The basic philosophy of the guidance department is predicated on each student being assisted in his/her area of need, in order for that student to reach his/her potential. The guidance program is designed to help students throughout high school in the areas of goal setting, planning, self-awareness, career exploration and decision-making. The guidance counselor has two primary functions; to encourage and assist students in planning educational programs in keeping with student skills, motivation and interests and to help students with post-high school planning.
As an integral part of the pupil personnel services team, the school social workers operate to provide an auxiliary service to education. A basic objective is to make it possible for a student to realize his/her learning potential. The social workers' efforts are directed towards the improvement of the individual's academic functioning. The initial referral for service may come from various sources; administrators, teachers, counselors, psychologist, nurse, parents, and students. The social workers assess school related problems and their possible causes. Recommendations are made which may include programming modifications, referrals to appropriate community resources, and/or school social work services.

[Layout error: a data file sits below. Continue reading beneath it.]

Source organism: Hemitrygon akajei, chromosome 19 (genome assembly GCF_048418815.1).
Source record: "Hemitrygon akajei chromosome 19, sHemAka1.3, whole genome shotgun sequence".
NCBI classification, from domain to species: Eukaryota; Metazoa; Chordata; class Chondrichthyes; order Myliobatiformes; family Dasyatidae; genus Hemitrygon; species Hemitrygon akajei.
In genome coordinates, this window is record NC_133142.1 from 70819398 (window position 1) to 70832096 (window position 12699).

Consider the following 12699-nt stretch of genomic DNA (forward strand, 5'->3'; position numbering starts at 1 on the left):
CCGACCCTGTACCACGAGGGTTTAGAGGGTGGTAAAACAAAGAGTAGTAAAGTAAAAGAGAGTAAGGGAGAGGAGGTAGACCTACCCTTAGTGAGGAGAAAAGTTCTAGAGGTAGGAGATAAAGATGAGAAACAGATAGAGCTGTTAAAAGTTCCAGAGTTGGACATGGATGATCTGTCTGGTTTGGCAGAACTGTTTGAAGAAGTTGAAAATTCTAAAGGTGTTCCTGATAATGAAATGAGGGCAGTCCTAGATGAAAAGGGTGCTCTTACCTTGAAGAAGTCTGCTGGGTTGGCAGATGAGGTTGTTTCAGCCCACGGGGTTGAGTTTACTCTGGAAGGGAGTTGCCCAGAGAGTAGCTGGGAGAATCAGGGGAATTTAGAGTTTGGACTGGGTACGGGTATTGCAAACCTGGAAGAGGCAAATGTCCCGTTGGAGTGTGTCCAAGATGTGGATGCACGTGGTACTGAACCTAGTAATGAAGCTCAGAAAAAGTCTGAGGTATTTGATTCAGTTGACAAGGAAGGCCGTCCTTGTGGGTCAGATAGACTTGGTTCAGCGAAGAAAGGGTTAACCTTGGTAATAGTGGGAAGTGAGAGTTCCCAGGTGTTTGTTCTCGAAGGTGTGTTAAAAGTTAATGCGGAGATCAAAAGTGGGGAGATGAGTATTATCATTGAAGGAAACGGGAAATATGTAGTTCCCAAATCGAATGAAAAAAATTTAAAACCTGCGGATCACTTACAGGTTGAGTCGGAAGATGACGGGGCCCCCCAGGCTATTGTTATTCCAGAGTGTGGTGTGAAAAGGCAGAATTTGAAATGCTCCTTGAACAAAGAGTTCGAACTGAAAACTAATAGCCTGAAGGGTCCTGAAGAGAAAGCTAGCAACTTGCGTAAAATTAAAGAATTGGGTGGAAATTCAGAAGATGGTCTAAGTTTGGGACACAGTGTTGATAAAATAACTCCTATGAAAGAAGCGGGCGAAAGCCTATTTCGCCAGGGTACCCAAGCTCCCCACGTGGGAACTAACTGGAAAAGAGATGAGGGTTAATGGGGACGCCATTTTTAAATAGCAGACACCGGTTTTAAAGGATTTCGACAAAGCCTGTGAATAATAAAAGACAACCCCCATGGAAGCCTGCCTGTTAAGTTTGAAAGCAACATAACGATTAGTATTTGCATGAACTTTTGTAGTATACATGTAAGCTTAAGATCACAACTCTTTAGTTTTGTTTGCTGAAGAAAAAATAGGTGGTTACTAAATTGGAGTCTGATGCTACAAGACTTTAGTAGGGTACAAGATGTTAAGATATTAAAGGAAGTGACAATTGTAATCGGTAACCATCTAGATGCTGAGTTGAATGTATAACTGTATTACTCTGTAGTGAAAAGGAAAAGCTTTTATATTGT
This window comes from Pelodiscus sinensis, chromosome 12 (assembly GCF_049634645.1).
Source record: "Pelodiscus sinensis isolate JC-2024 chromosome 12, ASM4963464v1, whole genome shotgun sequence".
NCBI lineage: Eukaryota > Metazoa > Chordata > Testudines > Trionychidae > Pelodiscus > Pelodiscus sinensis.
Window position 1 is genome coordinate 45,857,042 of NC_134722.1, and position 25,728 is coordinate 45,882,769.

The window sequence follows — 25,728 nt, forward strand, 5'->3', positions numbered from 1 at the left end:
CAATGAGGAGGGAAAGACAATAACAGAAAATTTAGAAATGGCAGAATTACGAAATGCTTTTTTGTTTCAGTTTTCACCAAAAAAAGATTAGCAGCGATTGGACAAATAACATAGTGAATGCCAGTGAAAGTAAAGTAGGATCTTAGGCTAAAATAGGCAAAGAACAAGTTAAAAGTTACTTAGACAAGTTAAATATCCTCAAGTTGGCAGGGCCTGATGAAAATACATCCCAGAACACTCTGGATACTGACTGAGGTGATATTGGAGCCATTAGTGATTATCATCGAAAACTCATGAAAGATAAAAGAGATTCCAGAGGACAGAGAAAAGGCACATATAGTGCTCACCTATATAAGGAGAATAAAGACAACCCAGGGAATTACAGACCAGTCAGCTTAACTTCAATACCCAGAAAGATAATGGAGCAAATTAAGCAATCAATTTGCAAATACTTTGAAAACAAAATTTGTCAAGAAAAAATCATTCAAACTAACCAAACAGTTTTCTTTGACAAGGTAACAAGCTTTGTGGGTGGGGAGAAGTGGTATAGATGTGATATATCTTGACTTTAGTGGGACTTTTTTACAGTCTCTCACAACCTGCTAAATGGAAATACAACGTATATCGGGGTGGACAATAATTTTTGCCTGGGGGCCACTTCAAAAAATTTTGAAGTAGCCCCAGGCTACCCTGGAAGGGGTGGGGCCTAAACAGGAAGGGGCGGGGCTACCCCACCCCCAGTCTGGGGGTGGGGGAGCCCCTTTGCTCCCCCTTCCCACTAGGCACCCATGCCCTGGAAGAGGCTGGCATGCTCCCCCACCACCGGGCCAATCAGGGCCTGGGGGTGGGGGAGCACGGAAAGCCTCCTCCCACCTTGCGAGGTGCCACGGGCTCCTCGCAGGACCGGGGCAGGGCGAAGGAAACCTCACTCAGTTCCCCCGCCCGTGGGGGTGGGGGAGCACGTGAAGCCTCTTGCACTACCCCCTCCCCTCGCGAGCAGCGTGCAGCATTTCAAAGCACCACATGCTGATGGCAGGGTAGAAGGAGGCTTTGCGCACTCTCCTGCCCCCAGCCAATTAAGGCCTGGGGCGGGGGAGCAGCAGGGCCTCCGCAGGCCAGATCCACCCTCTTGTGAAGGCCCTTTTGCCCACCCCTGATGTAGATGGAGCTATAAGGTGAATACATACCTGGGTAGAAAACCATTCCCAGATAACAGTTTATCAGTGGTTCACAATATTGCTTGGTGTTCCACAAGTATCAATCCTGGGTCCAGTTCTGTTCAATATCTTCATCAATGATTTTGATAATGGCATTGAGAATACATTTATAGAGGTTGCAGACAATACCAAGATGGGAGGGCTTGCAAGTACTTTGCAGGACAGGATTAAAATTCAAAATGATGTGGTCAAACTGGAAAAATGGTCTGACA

District 215 offers a full continuum of special education programs and related services for students with identified needs. These services are provided in the least restrictive environment and in a variety of settings to meet the individual needs of the student.
A full-time registered nurse is available in the building during the school day. The school nurse provides medical attention to students and staff.
For information on obtaining school physicals and immunizations click on the links to the right.
Pupil Personnel Services Links
Search Courses: TFN Guidance
Pupil Personnel Services Staff
Mr. Raymond Williams, Assistant Principal of Pupil Personnel Services
Phone: (708) 585-1003
Mr. Brian Bergthold, SPED Student Services Coordinator
Phone: (708) 585-2313
Ms. Natalie Brown, In-School Suspension Supervisor
Phone: (708) 585-1114
Mrs. Denise Call, School Nurse
Phone: (708) 585-1009
Ms. Maria Chavez, Social Worker
Phone: (708) 585-1066
Ms. Ayanna Dowd, Speech Pathologist
Phone: (708) 585-1095
Mrs. Lynn Frangella, School Nurse
Phone: (708) 585-1009
Ms. Bridget Lessentien, Hearing Specialist
Phone: (708) 585-3055
Mrs. Lori Knox-Lindsay, School Psychologist
Phone: (708) 585-1155
Student Counselor Information
The list below provides students with the name of their counselors. Counselors are assigned by the first letter of the student's last name.
Mrs. Allison Braasch, (A--C)
Phone: (708) 585-1018
Mrs. Juanita Medina, (D--He)
Phone: (708) 585-1032
Ms. Lauri Like, (Hi--Me)
Phone: (708) 585-1019
Mrs. Angela Shama, (Mi--Sh)
Phone: (708) 585-1021
Mrs. Susan Olson, (Si--Z)
Phone: (708) 585-1020